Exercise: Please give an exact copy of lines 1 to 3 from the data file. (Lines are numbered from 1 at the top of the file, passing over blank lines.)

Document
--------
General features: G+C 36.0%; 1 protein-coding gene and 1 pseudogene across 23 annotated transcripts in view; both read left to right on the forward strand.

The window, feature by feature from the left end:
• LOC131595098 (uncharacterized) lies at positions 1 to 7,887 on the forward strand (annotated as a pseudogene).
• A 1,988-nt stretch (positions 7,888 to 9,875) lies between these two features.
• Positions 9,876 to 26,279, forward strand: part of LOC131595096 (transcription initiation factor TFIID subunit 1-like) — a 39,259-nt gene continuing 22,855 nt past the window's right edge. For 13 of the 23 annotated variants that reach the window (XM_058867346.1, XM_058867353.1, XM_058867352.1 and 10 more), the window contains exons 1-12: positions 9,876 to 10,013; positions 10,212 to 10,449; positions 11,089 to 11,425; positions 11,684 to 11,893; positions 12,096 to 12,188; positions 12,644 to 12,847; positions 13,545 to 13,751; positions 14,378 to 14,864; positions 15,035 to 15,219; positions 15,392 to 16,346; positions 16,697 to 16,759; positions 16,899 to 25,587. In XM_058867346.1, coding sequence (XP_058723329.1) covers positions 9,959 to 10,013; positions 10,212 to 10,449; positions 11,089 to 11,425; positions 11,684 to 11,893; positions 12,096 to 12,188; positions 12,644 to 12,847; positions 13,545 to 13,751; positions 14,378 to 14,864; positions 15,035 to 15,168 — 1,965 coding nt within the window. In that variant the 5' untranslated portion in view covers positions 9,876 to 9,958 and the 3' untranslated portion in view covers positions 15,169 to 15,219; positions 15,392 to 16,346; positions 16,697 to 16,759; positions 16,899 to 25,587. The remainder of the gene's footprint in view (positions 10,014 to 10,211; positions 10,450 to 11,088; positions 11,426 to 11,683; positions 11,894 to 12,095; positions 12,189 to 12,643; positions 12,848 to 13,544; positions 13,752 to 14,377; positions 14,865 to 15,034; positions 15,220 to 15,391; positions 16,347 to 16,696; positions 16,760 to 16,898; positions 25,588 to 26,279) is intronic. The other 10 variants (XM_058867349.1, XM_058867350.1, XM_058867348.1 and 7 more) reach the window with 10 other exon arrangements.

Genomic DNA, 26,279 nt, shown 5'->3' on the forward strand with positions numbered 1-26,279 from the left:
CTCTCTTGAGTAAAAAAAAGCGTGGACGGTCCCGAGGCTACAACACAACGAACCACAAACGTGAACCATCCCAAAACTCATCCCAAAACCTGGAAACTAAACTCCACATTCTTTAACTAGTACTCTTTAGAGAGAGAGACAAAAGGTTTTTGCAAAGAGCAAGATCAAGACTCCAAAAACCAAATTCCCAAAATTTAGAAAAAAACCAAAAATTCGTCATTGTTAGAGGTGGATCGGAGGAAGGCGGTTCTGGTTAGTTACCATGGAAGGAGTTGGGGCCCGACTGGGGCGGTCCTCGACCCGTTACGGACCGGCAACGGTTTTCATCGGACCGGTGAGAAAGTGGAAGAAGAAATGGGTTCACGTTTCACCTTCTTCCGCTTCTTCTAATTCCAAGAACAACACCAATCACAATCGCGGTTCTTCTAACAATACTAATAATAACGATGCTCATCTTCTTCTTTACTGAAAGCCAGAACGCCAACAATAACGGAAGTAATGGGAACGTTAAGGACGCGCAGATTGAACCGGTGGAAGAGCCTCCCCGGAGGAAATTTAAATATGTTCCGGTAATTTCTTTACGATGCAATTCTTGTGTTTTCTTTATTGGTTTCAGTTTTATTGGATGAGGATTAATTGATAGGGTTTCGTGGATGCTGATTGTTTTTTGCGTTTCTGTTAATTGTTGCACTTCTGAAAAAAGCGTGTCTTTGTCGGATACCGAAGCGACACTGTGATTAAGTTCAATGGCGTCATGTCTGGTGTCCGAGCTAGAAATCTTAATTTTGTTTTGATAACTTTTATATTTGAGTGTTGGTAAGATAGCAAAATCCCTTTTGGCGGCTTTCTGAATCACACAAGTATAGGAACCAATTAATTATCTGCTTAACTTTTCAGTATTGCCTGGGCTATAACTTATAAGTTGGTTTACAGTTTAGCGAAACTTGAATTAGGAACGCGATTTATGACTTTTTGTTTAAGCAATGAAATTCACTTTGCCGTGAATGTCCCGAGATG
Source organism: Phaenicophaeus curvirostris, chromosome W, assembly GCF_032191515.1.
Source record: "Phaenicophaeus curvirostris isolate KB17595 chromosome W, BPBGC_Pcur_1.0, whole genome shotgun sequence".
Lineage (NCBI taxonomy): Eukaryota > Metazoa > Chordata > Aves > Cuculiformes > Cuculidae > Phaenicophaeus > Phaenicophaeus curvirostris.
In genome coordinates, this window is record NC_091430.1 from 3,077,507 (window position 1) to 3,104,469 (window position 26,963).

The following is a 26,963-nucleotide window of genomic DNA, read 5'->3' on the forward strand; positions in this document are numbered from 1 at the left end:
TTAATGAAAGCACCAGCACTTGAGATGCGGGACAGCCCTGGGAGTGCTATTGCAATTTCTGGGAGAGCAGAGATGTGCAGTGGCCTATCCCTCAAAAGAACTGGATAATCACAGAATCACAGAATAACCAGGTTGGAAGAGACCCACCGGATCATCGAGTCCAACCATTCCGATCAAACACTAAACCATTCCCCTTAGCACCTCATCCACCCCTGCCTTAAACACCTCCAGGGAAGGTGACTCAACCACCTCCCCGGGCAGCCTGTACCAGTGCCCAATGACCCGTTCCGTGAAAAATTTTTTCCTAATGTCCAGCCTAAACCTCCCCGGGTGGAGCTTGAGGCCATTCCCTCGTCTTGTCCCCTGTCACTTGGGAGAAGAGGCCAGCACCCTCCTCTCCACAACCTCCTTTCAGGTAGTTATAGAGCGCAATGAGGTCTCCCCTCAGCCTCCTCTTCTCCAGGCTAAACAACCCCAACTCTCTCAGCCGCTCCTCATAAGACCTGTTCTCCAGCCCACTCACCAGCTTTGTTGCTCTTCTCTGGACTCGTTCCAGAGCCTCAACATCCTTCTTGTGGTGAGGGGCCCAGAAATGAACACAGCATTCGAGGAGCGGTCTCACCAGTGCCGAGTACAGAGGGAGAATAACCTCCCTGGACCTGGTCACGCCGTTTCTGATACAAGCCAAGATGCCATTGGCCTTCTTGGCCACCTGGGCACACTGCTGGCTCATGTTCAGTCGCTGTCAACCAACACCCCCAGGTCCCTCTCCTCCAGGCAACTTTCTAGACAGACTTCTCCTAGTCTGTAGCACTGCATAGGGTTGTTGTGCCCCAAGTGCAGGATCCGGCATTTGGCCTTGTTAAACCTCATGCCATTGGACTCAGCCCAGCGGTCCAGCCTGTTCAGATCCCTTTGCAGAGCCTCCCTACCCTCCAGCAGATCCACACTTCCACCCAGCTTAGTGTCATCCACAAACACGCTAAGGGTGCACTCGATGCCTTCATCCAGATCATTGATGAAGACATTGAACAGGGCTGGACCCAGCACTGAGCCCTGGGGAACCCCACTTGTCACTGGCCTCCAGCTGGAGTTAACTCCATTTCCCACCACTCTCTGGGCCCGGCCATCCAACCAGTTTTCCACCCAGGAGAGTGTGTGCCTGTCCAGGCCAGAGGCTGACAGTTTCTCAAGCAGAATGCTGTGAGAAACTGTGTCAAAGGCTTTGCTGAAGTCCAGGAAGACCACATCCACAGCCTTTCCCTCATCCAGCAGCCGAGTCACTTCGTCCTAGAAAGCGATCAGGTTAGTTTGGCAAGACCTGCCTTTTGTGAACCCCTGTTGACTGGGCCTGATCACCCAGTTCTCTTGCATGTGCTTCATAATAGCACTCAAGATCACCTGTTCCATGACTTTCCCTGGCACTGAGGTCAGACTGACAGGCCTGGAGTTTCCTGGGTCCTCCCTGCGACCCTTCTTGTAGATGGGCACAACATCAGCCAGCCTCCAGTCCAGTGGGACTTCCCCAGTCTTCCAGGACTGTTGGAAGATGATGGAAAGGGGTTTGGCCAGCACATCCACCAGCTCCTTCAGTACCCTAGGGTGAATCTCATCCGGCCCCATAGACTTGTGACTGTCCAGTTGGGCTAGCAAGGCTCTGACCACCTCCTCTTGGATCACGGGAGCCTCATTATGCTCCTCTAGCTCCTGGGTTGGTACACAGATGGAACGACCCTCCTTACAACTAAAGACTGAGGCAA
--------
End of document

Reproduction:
General features: G+C 36.0%; 1 protein-coding gene and 1 pseudogene across 23 annotated transcripts in view; both read left to right on the forward strand.

The window, feature by feature from the left end:
• LOC131595098 (uncharacterized) lies at positions 1 to 7,887 on the forward strand (annotated as a pseudogene).